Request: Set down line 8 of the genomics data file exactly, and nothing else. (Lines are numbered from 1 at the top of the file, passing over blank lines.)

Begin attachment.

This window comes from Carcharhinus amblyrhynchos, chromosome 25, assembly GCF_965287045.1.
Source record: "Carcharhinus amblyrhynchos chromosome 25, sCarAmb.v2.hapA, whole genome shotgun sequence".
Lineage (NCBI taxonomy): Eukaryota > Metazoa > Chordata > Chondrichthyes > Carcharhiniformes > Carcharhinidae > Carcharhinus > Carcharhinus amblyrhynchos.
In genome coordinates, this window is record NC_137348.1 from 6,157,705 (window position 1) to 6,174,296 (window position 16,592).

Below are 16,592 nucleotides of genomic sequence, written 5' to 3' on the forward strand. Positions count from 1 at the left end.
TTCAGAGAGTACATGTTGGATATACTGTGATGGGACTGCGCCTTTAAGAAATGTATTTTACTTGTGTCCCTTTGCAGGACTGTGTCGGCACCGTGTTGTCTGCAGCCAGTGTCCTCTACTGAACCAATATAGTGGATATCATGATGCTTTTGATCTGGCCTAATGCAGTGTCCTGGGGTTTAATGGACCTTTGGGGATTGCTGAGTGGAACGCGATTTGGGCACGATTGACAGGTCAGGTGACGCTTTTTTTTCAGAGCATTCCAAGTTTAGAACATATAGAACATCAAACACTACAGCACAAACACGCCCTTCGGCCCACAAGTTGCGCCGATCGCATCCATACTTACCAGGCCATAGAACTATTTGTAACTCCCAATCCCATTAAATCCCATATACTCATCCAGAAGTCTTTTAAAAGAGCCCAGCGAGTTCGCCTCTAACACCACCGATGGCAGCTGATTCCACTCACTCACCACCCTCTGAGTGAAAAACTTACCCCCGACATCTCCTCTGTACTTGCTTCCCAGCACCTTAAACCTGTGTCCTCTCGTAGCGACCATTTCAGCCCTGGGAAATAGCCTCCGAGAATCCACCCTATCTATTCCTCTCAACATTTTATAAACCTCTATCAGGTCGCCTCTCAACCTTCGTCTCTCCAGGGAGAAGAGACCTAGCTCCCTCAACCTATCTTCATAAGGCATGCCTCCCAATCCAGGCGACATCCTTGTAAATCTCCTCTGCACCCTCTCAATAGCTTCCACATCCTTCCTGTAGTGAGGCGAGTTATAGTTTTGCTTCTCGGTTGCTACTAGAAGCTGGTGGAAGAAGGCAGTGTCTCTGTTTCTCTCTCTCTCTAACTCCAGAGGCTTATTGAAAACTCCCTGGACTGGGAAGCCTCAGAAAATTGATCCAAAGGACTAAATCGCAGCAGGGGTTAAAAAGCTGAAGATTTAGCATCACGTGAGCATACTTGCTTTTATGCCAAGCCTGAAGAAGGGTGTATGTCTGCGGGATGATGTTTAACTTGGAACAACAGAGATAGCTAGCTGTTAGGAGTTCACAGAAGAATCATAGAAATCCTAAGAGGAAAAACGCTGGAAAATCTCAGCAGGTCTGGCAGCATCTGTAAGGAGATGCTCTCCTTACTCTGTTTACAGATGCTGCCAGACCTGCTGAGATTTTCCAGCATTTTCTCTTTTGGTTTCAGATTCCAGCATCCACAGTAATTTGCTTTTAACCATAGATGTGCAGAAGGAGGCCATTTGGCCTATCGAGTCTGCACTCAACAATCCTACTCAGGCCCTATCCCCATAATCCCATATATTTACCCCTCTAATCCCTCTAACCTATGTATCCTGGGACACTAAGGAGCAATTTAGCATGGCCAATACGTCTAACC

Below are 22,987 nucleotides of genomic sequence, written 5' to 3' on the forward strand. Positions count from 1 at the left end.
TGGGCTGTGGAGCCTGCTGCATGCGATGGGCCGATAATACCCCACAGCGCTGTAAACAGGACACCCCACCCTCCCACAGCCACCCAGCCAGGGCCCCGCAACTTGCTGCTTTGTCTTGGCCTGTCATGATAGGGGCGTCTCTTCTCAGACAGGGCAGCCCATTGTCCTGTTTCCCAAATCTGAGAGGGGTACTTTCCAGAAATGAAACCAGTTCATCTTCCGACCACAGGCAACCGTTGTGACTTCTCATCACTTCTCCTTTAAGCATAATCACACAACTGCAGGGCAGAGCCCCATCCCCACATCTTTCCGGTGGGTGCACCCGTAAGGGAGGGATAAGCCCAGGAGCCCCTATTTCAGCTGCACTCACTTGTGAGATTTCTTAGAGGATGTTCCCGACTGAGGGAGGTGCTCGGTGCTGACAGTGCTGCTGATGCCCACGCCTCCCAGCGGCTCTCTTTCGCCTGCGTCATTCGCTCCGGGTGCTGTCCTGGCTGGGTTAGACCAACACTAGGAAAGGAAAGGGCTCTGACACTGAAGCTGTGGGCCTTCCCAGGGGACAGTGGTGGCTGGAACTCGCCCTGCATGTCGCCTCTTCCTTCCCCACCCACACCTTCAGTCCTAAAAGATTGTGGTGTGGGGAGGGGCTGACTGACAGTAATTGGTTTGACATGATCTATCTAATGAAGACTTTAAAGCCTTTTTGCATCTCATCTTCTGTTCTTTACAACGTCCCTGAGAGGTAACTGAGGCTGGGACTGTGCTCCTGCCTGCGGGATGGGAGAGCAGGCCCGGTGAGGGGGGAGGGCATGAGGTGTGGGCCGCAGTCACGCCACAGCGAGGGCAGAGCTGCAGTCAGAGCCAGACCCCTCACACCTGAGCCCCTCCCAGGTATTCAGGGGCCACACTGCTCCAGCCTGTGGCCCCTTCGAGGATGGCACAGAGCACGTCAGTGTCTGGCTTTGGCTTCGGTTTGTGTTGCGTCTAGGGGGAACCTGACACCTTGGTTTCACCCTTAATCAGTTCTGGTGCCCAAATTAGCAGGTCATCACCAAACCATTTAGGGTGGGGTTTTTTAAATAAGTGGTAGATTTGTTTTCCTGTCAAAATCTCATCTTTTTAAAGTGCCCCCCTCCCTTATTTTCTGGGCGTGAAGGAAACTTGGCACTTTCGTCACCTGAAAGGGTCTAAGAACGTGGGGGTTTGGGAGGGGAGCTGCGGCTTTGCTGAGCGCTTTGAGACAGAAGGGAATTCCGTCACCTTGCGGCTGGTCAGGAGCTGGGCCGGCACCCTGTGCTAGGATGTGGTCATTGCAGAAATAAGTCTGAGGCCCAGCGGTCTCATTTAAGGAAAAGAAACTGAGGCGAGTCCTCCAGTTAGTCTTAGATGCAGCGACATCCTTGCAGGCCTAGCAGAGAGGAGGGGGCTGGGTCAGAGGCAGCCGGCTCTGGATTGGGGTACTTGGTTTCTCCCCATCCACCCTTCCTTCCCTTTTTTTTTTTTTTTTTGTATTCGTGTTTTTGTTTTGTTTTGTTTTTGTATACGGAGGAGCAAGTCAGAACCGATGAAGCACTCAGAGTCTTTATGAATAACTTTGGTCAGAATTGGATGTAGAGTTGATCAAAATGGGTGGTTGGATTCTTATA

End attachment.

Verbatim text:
TGGGCTGTGGAGCCTGCTGCATGCGATGGGCCGATAATACCCCACAGCGCTGTAAACAGGACACCCCACCCTCCCACAGCCACCCAGCCAGGGCCCCGCAACTTGCTGCTTTGTCTTGGCCTGTCATGATAGGGGCGTCTCTTCTCAGACAGGGCAGCCCATTGTCCTGTTTCCCAAATCTGAGAGGGGTACTTTCCAGAAATGAAACCAGTTCATCTTCCGACCACAGGCAACCGTTGTGACTTCTCATCACTTCTCCTTTAAGCATAATCACACAACTGCAGGGCAGAGCCCCATCCCCACATCTTTCCGGTGGGTGCACCCGTAAGGGAGGGATAAGCCCAGGAGCCCCTATTTCAGCTGCACTCACTTGTGAGATTTCTTAGAGGATGTTCCCGACTGAGGGAGGTGCTCGGTGCTGACAGTGCTGCTGATGCCCACGCCTCCCAGCGGCTCTCTTTCGCCTGCGTCATTCGCTCCGGGTGCTGTCCTGGCTGGGTTAGACCAACACTAGGAAAGGAAAGGGCTCTGACACTGAAGCTGTGGGCCTTCCCAGGGGACAGTGGTGGCTGGAACTCGCCCTGCATGTCGCCTCTTCCTTCCCCACCCACACCTTCAGTCCTAAAAGATTGTGGTGTGGGGAGGGGCTGACTGACAGTAATTGGTTTGACATGATCTATCTAATGAAGACTTTAAAGCCTTTTTGCATCTCATCTTCTGTTCTTTACAACGTCCCTGAGAGGTAACTGAGGCTGGGACTGTGCTCCTGCCTGCGGGATGGGAGAGCAGGCCCGGTGAGGGGGGAGGGCATGAGGTGTGGGCCGCAGTCACGCCACAGCGAGGGCAGAGCTGCAGTCAGAGCCAGACCCCTCACACCTGAGCCCCTCCCAGGTATTCAGGGGCCACACTGCTCCAGCCTGTGGCCCCTTCGAGGATGGCACAGAGCACGTCAGTGTCTGGCTTTGGCTTCGGTTTGTGTTGCGTCTAGGGGGAACCTGACACCTTGGTTTCACCCTTAATCAGTTCTGGTGCCCAAATTAGCAGGTCATCACCAAACCATTTAGGGTGGGGTTTTTTAAATAAGTGGTAGATTTGTTTTCCTGTCAAAATCTCATCTTTTTAAAGTGCCCCCCTCCCTTATTTTCTGGGCGTGAAGGAAACTTGGCACTTTCGTCACCTGAAAGGGTCTAAGAACGTGGGGGTTTGGGAGGGGAGCTGCGGCTTTGCTGAGCGCTTTGAGACAGAAGGGAATTCCGTCACCTTGCGGCTGGTCAGGAGCTGGGCCGGCACCCTGTGCTAGGATGTGGTCATTGCAGAAATAAGTCTGAGGCCCAGCGGTCTCATTTAAGGAAAAGAAACTGAGGCGAGTCCTCCAGTTAGTCTTAGATGCAGCGACATCCTTGCAGGCCTAGCAGAGAGGAGGGGGCTGGGTCAGAGGCAGCCGGCTCTGGATTGGGGTACTTGGTTTCTCCCCATCCACCCTTCCTTCCCTTTTTTTTTTTTTTTTTGTATTCGTGTTTTTGTTTTGTTTTGTTTTTGTATACGGAGGAGCAAGTCAGAACCGATGAAGCACTCAGAGTCTTTATGAATAACTTTGGTCAGAATTGGATGTAGAGTTGATCAAAATGGGTGGTTGGATTCTTATA